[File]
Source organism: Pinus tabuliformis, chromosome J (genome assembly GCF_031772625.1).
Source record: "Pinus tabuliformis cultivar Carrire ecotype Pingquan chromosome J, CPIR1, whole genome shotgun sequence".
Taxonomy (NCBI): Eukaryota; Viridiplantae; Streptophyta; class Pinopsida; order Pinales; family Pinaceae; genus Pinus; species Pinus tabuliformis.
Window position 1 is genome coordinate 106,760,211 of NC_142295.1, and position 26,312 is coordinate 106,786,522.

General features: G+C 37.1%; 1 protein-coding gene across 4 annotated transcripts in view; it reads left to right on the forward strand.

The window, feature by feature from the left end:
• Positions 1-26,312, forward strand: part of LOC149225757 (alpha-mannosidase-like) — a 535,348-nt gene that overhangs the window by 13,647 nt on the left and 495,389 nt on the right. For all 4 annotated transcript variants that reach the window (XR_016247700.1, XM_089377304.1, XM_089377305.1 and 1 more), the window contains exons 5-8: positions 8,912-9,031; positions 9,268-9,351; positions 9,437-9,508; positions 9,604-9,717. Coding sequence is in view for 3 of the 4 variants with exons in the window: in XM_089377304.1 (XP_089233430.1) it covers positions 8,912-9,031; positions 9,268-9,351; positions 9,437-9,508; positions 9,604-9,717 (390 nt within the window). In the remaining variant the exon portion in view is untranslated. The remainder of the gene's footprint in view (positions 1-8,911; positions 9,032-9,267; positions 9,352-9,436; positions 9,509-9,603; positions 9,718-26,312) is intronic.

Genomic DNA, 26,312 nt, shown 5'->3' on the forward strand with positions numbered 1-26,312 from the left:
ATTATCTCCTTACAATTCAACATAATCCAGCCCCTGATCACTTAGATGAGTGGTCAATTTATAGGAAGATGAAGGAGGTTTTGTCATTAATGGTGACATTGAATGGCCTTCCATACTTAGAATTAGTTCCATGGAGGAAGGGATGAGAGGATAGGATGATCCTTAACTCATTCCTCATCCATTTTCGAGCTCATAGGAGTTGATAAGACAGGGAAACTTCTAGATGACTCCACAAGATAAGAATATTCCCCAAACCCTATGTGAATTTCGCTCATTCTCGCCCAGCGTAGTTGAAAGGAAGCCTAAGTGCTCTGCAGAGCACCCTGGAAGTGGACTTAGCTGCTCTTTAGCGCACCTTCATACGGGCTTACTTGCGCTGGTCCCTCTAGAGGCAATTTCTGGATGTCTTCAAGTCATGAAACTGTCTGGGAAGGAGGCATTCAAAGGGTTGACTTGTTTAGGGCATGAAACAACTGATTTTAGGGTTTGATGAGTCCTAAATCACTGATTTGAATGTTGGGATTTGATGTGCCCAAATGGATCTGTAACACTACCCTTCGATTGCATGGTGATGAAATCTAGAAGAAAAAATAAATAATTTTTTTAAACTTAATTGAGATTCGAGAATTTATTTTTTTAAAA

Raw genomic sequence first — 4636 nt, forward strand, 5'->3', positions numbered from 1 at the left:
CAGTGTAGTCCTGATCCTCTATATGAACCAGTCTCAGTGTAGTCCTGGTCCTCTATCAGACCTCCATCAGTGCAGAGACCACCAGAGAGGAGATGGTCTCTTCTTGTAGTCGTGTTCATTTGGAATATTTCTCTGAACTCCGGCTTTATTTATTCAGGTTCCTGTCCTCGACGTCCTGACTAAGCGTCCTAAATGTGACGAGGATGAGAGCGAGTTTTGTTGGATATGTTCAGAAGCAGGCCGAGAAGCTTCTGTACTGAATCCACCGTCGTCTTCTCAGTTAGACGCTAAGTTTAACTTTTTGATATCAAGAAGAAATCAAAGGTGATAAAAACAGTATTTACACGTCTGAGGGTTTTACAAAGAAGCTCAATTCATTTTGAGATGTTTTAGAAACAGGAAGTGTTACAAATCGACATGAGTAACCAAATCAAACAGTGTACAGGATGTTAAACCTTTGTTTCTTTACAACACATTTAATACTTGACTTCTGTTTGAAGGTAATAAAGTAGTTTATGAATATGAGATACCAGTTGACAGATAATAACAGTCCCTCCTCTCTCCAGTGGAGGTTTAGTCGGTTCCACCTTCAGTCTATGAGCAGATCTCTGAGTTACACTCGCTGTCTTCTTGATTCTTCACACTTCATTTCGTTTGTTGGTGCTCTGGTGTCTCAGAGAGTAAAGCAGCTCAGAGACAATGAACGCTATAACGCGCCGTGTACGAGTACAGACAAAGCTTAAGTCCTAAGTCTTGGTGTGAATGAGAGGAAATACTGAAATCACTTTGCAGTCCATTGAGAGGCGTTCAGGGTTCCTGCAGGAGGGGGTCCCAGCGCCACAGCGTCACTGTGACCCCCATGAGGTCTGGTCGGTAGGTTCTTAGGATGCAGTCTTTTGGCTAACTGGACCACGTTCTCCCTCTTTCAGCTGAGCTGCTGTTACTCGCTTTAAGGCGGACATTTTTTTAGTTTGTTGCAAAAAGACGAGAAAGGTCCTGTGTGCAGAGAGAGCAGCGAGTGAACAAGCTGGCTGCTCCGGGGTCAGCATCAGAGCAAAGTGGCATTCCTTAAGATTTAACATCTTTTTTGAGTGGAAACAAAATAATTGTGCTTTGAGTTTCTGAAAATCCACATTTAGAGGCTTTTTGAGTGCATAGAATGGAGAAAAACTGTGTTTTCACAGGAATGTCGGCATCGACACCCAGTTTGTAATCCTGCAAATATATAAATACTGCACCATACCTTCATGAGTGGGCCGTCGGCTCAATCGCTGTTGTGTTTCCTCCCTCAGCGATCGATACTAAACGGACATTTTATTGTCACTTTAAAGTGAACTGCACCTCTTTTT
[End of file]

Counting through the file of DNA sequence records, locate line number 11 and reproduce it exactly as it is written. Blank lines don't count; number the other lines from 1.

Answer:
CAGTGTAGTCCTGATCCTCTATATGAACCAGTCTCAGTGTAGTCCTGGTCCTCTATCAGACCTCCATCAGTGCAGAGACCACCAGAGAGGAGATGGTCTCTTCTTGTAGTCGTGTTCATTTGGAATATTTCTCTGAACTCCGGCTTTATTTATTCAGGTTCCTGTCCTCGACGTCCTGACTAAGCGTCCTAAATGTGACGAGGATGAGAGCGAGTTTTGTTGGATATGTTCAGAAGCAGGCCGAGAAGCTTCTGTACTGAATCCACCGTCGTCTTCTCAGTTAGACGCTAAGTTTAACTTTTTGATATCAAGAAGAAATCAAAGGTGATAAAAACAGTATTTACACGTCTGAGGGTTTTACAAAGAAGCTCAATTCATTTTGAGATGTTTTAGAAACAGGAAGTGTTACAAATCGACATGAGTAACCAAATCAAACAGTGTACAGGATGTTAAACCTTTGTTTCTTTACAACACATTTAATACTTGACTTCTGTTTGAAGGTAATAAAGTAGTTTATGAATATGAGATACCAGTTGACAGATAATAACAGTCCCTCCTCTCTCCAGTGGAGGTTTAGTCGGTTCCACCTTCAGTCTATGAGCAGATCTCTGAGTTACACTCGCTGTCTTCTTGATTCTTCACACTTCATTTCGTTTGTTGGTGCTCTGGTGTCTCAGAGAGTAAAGCAGCTCAGAGACAATGAACGCTATAACGCGCCGTGTACGAGTACAGACAAAGCTTAAGTCCTAAGTCTTGGTGTGAATGAGAGGAAATACTGAAATCACTTTGCAGTCCATTGAGAGGCGTTCAGGGTTCCTGCAGGAGGGGGTCCCAGCGCCACAGCGTCACTGTGACCCCCATGAGGTCTGGTCGGTAGGTTCTTAGGATGCAGTCTTTTGGCTAACTGGACCACGTTCTCCCTCTTTCAGCTGAGCTGCTGTTACTCGCTTTAAGGCGGACATTTTTTTAGTTTGTTGCAAAAAGACGAGAAAGGTCCTGTGTGCAGAGAGAGCAGCGAGTGAACAAGCTGGCTGCTCCGGGGTCAGCATCAGAGCAAAGTGGCATTCCTTAAGATTTAACATCTTTTTTGAGTGGAAACAAAATAATTGTGCTTTGAGTTTCTGAAAATCCACATTTAGAGGCTTTTTGAGTGCATAGAATGGAGAAAAACTGTGTTTTCACAGGAATGTCGGCATCGACACCCAGTTTGTAATCCTGCAAATATATAAATACTGCACCATACCTTCATGAGTGGGCCGTCGGCTCAATCGCTGTTGTGTTTCCTCCCTCAGCGATCGATACTAAACGGACATTTTATTGTCACTTTAAAGTGAACTGCACCTCTTTTT